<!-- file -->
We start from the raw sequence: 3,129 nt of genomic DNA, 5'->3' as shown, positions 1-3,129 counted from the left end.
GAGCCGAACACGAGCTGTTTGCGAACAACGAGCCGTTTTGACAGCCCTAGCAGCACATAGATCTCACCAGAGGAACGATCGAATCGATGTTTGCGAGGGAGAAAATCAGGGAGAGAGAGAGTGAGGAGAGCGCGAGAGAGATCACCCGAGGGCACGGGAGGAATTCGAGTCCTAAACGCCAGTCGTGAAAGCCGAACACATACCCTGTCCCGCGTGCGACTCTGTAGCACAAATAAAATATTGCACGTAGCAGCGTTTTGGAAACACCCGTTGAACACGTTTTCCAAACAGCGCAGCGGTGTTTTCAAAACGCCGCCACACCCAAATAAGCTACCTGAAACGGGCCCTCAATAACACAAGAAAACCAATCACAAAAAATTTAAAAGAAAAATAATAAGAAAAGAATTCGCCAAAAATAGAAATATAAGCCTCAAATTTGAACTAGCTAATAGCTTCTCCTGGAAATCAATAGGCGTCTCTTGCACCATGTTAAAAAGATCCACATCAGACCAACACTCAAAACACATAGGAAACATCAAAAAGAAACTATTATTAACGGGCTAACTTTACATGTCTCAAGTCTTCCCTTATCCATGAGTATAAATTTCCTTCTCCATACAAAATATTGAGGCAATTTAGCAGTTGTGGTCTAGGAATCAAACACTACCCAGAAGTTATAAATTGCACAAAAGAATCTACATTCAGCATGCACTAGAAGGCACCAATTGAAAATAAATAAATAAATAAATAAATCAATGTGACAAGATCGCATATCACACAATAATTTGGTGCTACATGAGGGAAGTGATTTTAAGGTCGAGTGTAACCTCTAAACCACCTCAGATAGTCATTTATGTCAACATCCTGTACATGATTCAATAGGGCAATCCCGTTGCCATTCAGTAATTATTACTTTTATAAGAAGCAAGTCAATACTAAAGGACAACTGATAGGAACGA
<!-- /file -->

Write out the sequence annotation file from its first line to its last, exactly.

We start from the raw sequence: 3,129 nt of genomic DNA, 5'->3' as shown, positions 1-3,129 counted from the left end.
GAGCCGAACACGAGCTGTTTGCGAACAACGAGCCGTTTTGACAGCCCTAGCAGCACATAGATCTCACCAGAGGAACGATCGAATCGATGTTTGCGAGGGAGAAAATCAGGGAGAGAGAGAGTGAGGAGAGCGCGAGAGAGATCACCCGAGGGCACGGGAGGAATTCGAGTCCTAAACGCCAGTCGTGAAAGCCGAACACATACCCTGTCCCGCGTGCGACTCTGTAGCACAAATAAAATATTGCACGTAGCAGCGTTTTGGAAACACCCGTTGAACACGTTTTCCAAACAGCGCAGCGGTGTTTTCAAAACGCCGCCACACCCAAATAAGCTACCTGAAACGGGCCCTCAATAACACAAGAAAACCAATCACAAAAAATTTAAAAGAAAAATAATAAGAAAAGAATTCGCCAAAAATAGAAATATAAGCCTCAAATTTGAACTAGCTAATAGCTTCTCCTGGAAATCAATAGGCGTCTCTTGCACCATGTTAAAAAGATCCACATCAGACCAACACTCAAAACACATAGGAAACATCAAAAAGAAACTATTATTAACGGGCTAACTTTACATGTCTCAAGTCTTCCCTTATCCATGAGTATAAATTTCCTTCTCCATACAAAATATTGAGGCAATTTAGCAGTTGTGGTCTAGGAATCAAACACTACCCAGAAGTTATAAATTGCACAAAAGAATCTACATTCAGCATGCACTAGAAGGCACCAATTGAAAATAAATAAATAAATAAATAAATCAATGTGACAAGATCGCATATCACACAATAATTTGGTGCTACATGAGGGAAGTGATTTTAAGGTCGAGTGTAACCTCTAAACCACCTCAGATAGTCATTTATGTCAACATCCTGTACATGATTCAATAGGGCAATCCCGTTGCCATTCAGTAATTATTACTTTTATAAGAAGCAAGTCAATACTAAAGGACAACTGATAGGAACGA